Researchers have consistently made the case that investing in our youngest kids’ educational enrichment pays off down the line, finding anywhere from a 7-to-1 to a 13-to-1 return on initial investment. Head Start, the federally funded early education program that’s celebrating its 52nd year, is widely recognized as an effective vehicle for this kind of investment through high-quality learning experiences for young children who are economically disadvantaged. Early Head Start is the component of the program designed for younger children under three and their families.
A new brief from the Carsey School of Public Policy of the University of New Hampshire, which was commissioned by the John T. Gorman Foundation, looks at Early Head Start (EHS) programming in Maine and finds some bright spots, as well as some areas that might benefit from improvement. Unlike “traditional” Head Start, which is primarily delivered through classroom services to children ages 4 and 5, Early Head Start includes both center-based and home-based services for children birth to three years. The home visiting component, which is made up of weekly appointments and group activities twice a month, also includes prenatal education. This helps make sure children get a great start and that their parents receive access to helpful resources as early as possible.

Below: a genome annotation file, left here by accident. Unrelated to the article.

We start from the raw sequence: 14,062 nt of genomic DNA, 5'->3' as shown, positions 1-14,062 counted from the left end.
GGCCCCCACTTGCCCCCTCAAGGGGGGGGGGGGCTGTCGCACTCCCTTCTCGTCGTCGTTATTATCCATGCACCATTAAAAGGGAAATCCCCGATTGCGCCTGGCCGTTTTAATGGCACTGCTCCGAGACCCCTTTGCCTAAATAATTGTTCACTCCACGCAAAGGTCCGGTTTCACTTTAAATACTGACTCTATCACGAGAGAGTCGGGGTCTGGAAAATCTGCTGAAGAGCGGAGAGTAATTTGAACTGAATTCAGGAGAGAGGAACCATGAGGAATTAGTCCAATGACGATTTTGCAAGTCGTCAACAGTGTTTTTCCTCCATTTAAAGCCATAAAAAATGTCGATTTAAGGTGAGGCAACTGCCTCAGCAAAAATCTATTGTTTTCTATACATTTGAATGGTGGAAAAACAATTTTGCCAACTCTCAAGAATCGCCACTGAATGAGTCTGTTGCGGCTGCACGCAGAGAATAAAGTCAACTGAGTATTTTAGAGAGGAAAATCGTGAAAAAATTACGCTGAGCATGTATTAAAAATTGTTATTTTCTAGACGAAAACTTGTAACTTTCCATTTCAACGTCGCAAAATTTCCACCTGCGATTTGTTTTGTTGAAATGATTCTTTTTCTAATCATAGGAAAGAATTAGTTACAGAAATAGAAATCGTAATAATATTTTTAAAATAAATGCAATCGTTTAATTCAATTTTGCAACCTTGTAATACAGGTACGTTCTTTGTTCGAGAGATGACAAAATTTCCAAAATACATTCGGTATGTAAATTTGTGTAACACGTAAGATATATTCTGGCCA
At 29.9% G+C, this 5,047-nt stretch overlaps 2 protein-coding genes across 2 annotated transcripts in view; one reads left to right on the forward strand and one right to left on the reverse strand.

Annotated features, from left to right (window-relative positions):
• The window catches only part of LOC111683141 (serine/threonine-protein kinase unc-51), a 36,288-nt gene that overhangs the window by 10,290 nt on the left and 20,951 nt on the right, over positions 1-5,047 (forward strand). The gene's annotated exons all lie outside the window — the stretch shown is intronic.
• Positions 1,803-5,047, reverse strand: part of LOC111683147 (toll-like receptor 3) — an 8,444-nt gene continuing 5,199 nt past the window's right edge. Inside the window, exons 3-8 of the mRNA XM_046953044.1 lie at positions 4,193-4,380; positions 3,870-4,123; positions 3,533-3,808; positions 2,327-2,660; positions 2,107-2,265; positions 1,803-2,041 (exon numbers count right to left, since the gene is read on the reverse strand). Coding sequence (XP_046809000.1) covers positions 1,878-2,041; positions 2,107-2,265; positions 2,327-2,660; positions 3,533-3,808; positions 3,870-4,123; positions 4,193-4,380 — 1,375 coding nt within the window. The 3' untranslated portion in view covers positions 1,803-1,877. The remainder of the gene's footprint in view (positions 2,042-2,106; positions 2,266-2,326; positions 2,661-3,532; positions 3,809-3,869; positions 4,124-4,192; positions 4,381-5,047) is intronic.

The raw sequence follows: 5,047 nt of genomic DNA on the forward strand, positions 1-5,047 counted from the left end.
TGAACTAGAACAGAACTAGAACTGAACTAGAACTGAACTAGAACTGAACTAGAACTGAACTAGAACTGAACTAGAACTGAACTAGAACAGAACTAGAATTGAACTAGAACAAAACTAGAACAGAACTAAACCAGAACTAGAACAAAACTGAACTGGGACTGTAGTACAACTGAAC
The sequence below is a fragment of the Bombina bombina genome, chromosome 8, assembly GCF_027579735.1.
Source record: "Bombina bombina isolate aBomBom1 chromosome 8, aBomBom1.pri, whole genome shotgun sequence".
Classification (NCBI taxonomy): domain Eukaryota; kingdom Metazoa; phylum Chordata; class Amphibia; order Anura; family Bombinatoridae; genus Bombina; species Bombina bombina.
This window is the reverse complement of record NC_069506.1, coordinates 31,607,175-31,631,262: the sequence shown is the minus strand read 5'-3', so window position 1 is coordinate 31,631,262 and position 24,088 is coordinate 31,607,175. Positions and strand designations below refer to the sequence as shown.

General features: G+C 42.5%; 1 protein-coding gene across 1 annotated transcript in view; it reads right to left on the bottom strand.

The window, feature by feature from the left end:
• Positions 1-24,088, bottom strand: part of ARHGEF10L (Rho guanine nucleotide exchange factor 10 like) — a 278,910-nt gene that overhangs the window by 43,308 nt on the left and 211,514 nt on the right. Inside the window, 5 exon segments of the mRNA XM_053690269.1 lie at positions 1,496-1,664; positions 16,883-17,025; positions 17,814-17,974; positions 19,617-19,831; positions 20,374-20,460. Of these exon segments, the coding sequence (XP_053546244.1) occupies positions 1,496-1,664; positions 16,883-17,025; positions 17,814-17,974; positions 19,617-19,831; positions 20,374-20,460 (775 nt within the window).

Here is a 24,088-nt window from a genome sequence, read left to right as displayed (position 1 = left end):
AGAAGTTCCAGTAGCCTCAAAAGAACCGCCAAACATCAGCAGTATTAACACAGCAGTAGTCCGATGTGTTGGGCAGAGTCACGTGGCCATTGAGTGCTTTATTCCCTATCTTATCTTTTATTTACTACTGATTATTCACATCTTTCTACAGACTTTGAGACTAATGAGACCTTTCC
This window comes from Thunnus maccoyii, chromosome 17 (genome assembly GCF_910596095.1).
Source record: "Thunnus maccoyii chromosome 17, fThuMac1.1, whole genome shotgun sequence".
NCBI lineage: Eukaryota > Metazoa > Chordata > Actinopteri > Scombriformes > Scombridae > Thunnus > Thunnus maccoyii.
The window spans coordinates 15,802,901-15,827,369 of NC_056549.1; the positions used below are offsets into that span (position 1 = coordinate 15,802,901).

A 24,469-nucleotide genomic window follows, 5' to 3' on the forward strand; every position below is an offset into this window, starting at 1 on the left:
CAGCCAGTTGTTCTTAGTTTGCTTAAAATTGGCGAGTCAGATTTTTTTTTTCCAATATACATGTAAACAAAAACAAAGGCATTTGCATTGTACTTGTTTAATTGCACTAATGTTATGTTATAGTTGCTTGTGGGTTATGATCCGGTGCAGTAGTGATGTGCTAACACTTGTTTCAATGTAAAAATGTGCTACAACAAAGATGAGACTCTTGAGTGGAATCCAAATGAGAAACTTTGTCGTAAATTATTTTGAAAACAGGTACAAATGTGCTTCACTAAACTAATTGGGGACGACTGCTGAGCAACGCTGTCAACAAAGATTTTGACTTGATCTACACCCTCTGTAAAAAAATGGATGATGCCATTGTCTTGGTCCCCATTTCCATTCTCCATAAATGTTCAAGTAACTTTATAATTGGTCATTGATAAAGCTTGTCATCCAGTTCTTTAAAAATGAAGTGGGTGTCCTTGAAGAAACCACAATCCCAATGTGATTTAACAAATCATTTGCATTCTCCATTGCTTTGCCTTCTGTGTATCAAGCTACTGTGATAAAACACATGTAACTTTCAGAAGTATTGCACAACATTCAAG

Maine has a higher proportion of families receiving this home-based model of care, the Carsey brief finds— as nearly half of Maine children are in the home visitation version of EHS, compared to about 37% of children nationwide. Since the home visitation component of EHS has been demonstrated to be particularly effective, that’s an aspect of our state program that’s especially strong. “Home visiting is one of the ways that we can reach both young children and their families to help make sure they are thriving, and EHS does that really well in Maine,” explains Jennifer Beck, Program Associate at the Foundation. Additionally, EHS staff in Maine tend to be highly educated, which can lead to better outcomes for the children they serve.
However, like EHS programs all over the country, the demand for the service in the state is not being met by the current capacity. The brief notes that although there are 8,000 children who meet eligibility requirements in the state, there are only 837 slots available. Many of the families who the program serves are working or in school, so the high-quality child care offered by EHS also helps to make sure that parents can continue to find a pathway to greater economic security. Expanding EHS would help make sure that many more children in Maine—and their families—are on the road to a better life.